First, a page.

Like me, most people think first of the negative when hearing the word ‘discipline’. The word recalls my all too frequent experience of being caned at school. Somehow my elders had convinced me that this was good for me. What is even more surprising is that I believed them and allowed myself to be subjected to this treatment! One school “Master of Discipline” (in itself an interesting term for the role) even made us say “thank you” when he had finished his task.
After reflecting on sabbath rest yesterday I was left realising that if I kept this up for more than a couple of days, then my sabbatical could begin to float away with little or no fruit. That lead me to think about ‘discipline’ and ‘sabbatical’ together. Given that I could easily spend days (or weeks) just sleeping and reading trashy novels, maybe the positive dimensions of discipline are needed.
I think of saving to pay the mortgage. It is all too easy to keep topping up the mortgage to pay for other needs. A more disciplined approach would ask, do I really need these other things? Perhaps if I adjust my spending and live on wine and mussels instead of champagne and oysters then I will be free of this debt sooner? Such an approach takes discipline, and the fruits are immediate.
It is significant that while discipline is seen as an essential component of life when it comes to raising family, preparing for career and paying the mortgage, faith and religion are seen as the place where discipline now has no place. This is a recent innovation.
Not too many years ago discipline was seen as the method to deepen faith. To be a ‘disciple’ requires discipline. But such discipline is not inflicted with cane (it is difficult to comprehend how easily the human psyche justifies what is evil in the name of what is good), but is gifted with love. We are enticed by love to the path that brings us all we seek. Remember that beautiful passage from Hosea:
“Yet it was I who taught Ephraim to walk;
I took them up by their arms,
but they did not know that I healed them.
I led them with cords of kindness,
with the bands of love,
and I became to them as one who eases the yoke on their jaws,
and I bent down to them and fed them.” Hosea 11
I am sure that we personally, in the church, and in society are suffering because we no longer allow discipline to motivate and to guide our spiritual growth and our religious practice. The problem is no so much that we have abandoned practices and prayers that might be more suitable for a child, but that we have not replaced these with disciplines that are challenging and nourishing for us as adults.
It was thoughts such as these that led me a couple of days ago to begin a more structured plan for each day. While there will be sabbatical days when my plan does not work, I am appreciating the way this has begun. Some simple examples:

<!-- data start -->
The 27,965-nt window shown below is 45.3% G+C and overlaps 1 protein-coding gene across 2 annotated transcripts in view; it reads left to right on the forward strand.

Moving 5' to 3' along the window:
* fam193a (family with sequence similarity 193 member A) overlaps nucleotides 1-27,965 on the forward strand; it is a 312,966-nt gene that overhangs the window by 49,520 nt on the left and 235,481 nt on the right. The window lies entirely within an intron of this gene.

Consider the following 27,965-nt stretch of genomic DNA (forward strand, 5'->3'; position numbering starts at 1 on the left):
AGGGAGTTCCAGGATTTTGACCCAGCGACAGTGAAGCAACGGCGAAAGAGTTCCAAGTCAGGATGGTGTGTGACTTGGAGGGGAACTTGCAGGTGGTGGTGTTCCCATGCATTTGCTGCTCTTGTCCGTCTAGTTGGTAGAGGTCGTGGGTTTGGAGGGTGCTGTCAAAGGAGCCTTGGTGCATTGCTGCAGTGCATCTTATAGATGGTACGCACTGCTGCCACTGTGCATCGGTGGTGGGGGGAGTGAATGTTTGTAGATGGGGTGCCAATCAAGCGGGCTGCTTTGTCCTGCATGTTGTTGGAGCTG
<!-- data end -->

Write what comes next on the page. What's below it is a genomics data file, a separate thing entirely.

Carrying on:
- I am savouring the ability to pray the Liturgy of the Hours, at the hour for which they are intended, morning, mid-morning, midday, mid-afternoon, evening and night. Usually, especially in the irregular pattern of parish life, these hours fall together twice or three times a day. The regular rhythm (as the hours intend) is good for me.
- The bells of the Angelus ring nearby at midday. I remember as a child at St Joseph’s primary in Oamaru, every day at midday the bells at the Dominican convent across the road would ring the Angelus. Mid sentence we would all fall to our knees and sister would begin: “The Angel of the Lord…” Earlier this month when we were in Nazareth this prayer returned to me with renewed significance. Here in this place, Nazareth, the Word became flesh. Now, because of the incarnation, we can all, wherever we are, know that God is HERE, in THIS place.
- The Mass is the heart of every day. Several mornings already I have ‘disciplined’ myself to be at St Peter’s at 7.00am when the basilica opens. The trip is only ten minutes on the Metro and another ten minutes walking. The basilica is peaceful at this hour. It is the ideal time to visit. Later in the morning the queue to enter is an hour long. The sacristy staff are welcoming. The Mass, and the hour or so following (before the tourists crowd in) are a highlight of the day.
- In the Holy Land Blog I mentioned my renewed appreciation of the Rosary. This has continued and now provides a medatitive highlight in the disciplines of my sabbatical.
- Food and drink with good company and laughter. I have discovered a little wine bar with quiet space, good bar nibbles and cheap quality red wine served in a jug by the 1/4 or 1/2 litre. I suspect they serve the full litre as well but I will need to practice more first.
These are just a few thoughts. Personal commitment to some disciplined structure is an essential component of every important human activity. We diary time for the people we love. We balance our diet and exercise.
I invite you to choose some practice of prayer. Commit to it fully to a week. Then, towards the end of that time judge whether or not you find it helpful.
St Joseph’s altar in St Peter’s
where I celebrated Mass this morning
for Parishioners of Our Lady of Victories